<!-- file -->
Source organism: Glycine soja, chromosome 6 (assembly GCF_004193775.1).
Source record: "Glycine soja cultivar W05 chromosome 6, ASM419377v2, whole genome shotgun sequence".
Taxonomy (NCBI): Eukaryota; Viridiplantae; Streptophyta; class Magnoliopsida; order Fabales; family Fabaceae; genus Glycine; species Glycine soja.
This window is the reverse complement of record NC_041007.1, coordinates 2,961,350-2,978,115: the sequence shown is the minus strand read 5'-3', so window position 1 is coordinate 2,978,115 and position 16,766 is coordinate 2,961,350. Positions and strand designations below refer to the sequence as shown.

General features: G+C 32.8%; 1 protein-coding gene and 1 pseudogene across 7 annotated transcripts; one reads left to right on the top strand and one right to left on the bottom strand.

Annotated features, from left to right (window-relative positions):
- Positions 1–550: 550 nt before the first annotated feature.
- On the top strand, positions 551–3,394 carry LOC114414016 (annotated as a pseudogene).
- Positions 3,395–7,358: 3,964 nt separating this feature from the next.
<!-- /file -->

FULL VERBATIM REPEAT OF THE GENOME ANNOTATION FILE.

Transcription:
Source organism: Glycine soja, chromosome 6 (assembly GCF_004193775.1).
Source record: "Glycine soja cultivar W05 chromosome 6, ASM419377v2, whole genome shotgun sequence".
Taxonomy (NCBI): Eukaryota; Viridiplantae; Streptophyta; class Magnoliopsida; order Fabales; family Fabaceae; genus Glycine; species Glycine soja.
This window is the reverse complement of record NC_041007.1, coordinates 2,961,350-2,978,115: the sequence shown is the minus strand read 5'-3', so window position 1 is coordinate 2,978,115 and position 16,766 is coordinate 2,961,350. Positions and strand designations below refer to the sequence as shown.

General features: G+C 32.8%; 1 protein-coding gene and 1 pseudogene across 7 annotated transcripts; one reads left to right on the top strand and one right to left on the bottom strand.

Annotated features, from left to right (window-relative positions):
- Positions 1–550: 550 nt before the first annotated feature.
- On the top strand, positions 551–3,394 carry LOC114414016 (annotated as a pseudogene).
- Positions 3,395–7,358: 3,964 nt separating this feature from the next.